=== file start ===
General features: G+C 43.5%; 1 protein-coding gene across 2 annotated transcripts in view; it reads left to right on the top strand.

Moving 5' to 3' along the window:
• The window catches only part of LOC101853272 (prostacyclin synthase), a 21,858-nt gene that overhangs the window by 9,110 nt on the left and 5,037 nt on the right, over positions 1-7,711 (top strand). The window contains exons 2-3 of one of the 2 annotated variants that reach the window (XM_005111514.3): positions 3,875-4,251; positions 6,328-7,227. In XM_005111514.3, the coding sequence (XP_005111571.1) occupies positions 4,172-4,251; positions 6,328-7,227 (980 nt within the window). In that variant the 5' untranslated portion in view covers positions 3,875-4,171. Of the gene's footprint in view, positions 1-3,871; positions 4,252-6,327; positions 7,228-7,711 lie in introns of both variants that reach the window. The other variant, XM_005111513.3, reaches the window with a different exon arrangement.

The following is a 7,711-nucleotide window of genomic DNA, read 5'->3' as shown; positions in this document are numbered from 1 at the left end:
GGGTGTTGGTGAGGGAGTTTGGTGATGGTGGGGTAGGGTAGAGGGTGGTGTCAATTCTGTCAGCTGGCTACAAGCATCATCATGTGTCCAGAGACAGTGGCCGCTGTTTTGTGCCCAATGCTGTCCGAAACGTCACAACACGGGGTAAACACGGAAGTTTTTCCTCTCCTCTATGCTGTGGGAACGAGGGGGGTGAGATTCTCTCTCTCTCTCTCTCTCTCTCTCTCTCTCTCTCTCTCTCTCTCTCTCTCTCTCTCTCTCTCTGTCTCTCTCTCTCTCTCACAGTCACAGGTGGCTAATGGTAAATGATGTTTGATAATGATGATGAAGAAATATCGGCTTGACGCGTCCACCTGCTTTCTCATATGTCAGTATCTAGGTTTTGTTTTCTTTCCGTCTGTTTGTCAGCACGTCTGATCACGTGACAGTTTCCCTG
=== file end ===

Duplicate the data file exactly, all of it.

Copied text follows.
General features: G+C 43.5%; 1 protein-coding gene across 2 annotated transcripts in view; it reads left to right on the top strand.

Moving 5' to 3' along the window:
• The window catches only part of LOC101853272 (prostacyclin synthase), a 21,858-nt gene that overhangs the window by 9,110 nt on the left and 5,037 nt on the right, over positions 1-7,711 (top strand). The window contains exons 2-3 of one of the 2 annotated variants that reach the window (XM_005111514.3): positions 3,875-4,251; positions 6,328-7,227. In XM_005111514.3, the coding sequence (XP_005111571.1) occupies positions 4,172-4,251; positions 6,328-7,227 (980 nt within the window). In that variant the 5' untranslated portion in view covers positions 3,875-4,171. Of the gene's footprint in view, positions 1-3,871; positions 4,252-6,327; positions 7,228-7,711 lie in introns of both variants that reach the window. The other variant, XM_005111513.3, reaches the window with a different exon arrangement.

The following is a 7,711-nucleotide window of genomic DNA, read 5'->3' as shown; positions in this document are numbered from 1 at the left end:
GGGTGTTGGTGAGGGAGTTTGGTGATGGTGGGGTAGGGTAGAGGGTGGTGTCAATTCTGTCAGCTGGCTACAAGCATCATCATGTGTCCAGAGACAGTGGCCGCTGTTTTGTGCCCAATGCTGTCCGAAACGTCACAACACGGGGTAAACACGGAAGTTTTTCCTCTCCTCTATGCTGTGGGAACGAGGGGGGTGAGATTCTCTCTCTCTCTCTCTCTCTCTCTCTCTCTCTCTCTCTCTCTCTCTCTCTCTCTCTCTCTCTCTGTCTCTCTCTCTCTCTCACAGTCACAGGTGGCTAATGGTAAATGATGTTTGATAATGATGATGAAGAAATATCGGCTTGACGCGTCCACCTGCTTTCTCATATGTCAGTATCTAGGTTTTGTTTTCTTTCCGTCTGTTTGTCAGCACGTCTGATCACGTGACAGTTTCCCTG